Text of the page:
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Monday, July 29, 2013

29 - Highly Unlikely

http://www.Homesbythecase.blogspot.com For anyone "just tuning in" this post may leave you wondering what the heck I am rambling about, I hope you take the time to go back and review my earlier posts so you can catch up with our story. For anyone who has been along for the whole wild ride - Thank you!

Highly Unlikely

 "Highly unlikely".  That would have been my response if anybody would have asked me what the chances were that my mother would ever have back surgery.  "Highly unlikely" would have been my answer less than two weeks ago.

It was ironic really.  "Highly unlikely" had become a phrase that would provoke one of two responses from me, depending on the context and/or deliverer.

If the phrase was delivered by my brother or one of my sisters, the context would most likely be in the form of mocking humor.  "Do you have a shovel I can borrow?", as they are looking at the shovel would require a reply of: "That would behighly unlikely".  One of those "inside jokes" that no one else gets.  Well, they might get it, but it would be highly unlikely!

However, the same phrase delivered by a health care provider in regards to my mothers health, would cause me severe anxiety and sheer panic.  "That would be highly unlikely", seemed to be a rehearsed phrase by the many doctors who had provided medical care for my mother over the past year.  It also seemed to be almost a guarantee that things were likely.

It had been "highly unlikely" moms pain had been caused by anything other than muscle spasms or her rheumatoid, until they diagnosed a compression fracture.

They needed to run some tests, but it would be "highly unlikely" they would find anything to prevent the kyphoplasty procedure they assured us should "provide pretty quick relief" from her back pain. They did find something to stop the procedure, a staph infection.

"Somethings wrong with her knee", I said over and over again.  It was "highly unlikely" the problem with her knee was anything other than her severe RA, even though it was an artificial joint.  The knee was infected with staph.

"Will the staph infection attack the compromised spine where the fracture is?", I was throwing out theories.  "That would be highly unlikely", moms RA doctor told me.  He sounded sure and convincing as he told me it wouldn't make sense, there "wasn't significant blood flow" to that area.  They would later aspirate a fluid sack infected with the staph - right by the fracture at L1.

If it was highly unlikely, mom proved them wrong.

"What about referring her to someone who specialized in the spine?", I asked for referrals constantly.  My requests were dismissed again and again because it would be "highly unlikely" they would be able to help.  I was told an Orthopaedic spine specialist would just want to do surgery and it was "highly unlikely" mom could survive a major surgery.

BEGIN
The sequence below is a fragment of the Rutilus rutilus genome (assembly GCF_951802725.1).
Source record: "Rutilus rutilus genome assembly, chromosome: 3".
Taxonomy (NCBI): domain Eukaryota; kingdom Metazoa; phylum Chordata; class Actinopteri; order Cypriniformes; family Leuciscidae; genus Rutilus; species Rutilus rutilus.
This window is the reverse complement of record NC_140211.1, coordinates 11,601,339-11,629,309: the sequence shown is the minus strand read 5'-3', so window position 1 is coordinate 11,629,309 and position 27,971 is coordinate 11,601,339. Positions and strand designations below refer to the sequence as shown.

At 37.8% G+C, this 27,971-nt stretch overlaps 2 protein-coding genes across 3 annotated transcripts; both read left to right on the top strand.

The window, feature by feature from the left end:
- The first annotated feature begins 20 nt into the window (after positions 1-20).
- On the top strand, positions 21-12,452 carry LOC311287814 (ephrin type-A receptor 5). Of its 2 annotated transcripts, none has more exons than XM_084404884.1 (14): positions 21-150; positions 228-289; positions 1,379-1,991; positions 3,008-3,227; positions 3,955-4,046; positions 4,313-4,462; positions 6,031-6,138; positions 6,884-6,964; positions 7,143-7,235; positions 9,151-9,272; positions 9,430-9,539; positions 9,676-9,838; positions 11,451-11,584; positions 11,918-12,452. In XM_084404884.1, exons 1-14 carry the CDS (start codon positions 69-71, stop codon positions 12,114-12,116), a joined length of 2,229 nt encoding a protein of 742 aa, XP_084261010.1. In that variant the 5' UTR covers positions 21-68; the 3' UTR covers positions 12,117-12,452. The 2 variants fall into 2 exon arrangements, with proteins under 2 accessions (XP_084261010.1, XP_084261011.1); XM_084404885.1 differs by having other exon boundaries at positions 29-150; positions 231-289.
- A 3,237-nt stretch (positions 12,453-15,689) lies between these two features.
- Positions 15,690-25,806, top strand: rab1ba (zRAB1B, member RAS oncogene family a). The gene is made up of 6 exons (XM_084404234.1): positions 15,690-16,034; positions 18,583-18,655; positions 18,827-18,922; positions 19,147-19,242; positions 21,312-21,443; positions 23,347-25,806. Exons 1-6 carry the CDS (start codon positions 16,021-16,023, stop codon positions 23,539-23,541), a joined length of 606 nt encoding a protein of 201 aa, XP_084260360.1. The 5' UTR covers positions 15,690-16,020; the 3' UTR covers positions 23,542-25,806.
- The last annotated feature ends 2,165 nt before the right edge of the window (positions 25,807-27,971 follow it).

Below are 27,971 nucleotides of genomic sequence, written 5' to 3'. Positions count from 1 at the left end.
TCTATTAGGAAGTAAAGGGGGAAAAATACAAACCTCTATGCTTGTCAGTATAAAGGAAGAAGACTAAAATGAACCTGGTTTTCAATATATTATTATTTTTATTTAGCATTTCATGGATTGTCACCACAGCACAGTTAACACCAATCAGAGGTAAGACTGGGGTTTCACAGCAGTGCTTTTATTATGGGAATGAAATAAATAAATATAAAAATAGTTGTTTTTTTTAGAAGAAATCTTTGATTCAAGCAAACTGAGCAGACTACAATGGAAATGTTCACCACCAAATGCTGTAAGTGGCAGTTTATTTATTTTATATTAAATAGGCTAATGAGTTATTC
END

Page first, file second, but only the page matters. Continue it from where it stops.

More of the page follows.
Mom was 76 years old and up until two weeks ago she was absolutely opposed to back surgery.  Now we were waiting for a call from the spine clinic to schedule an eight hour surgery, requiring two surgeons.  I couldn't believe mom had agreed so readily.

Had the increased pain changed her mind?  Had she considered how "highly unlikely" it would be for her to live through this surgery?

"I felt so comfortable with her", mom later told me.

It had taken us nearly six months to get a referral.  We spent another four months trying to coordinate an appointment.  Each way we drove five hours to get to the clinic.

Yet, it took less than an hour for mom to decide she could trust this woman with her life.

I wonder if she was as scared as I was.

That would be highly unlikely, don't you think?









4 comments:

Holly Higbee-Jansen said...

I have lost faith in our medical community. Unfortunately, we all need to deal with it from time to time with increasing frequency as we get older. I have had much better results with the alternative practitioners who prefer to treat the person as a whole, mind/ body/ spirit instead of as cog in a wheel. I'm sorry you are going through all of this with your Mother.

healthcare hostages said...

It is easy to lose faith in the medical community. I hope, for those following our story, I can show what a stark difference it makes when patients are treated as a whole person and treated with the respect they deserve.

Today's post was from an experience nearly 8 months ago now. Earlier posts detail our journey.

Thank you for stopping by!

I appreciate your comments.

Sheri Conaway said...

I'm really enjoying reading about your journey with your mom. You manage to inject a sense of humor into a very stressful and difficult situation. I appreciate the fact that, no matter how glum things look, you never lose faith or stop trying!

healthcare hostages said...

Thank you Sheri, I'm glad you are enjoying it! Humor does help me absorb the stress.

I have to remind myself a LOT that I am not in charge. Faith and moms sheer determination have been my motivators.

Thanks for following the story!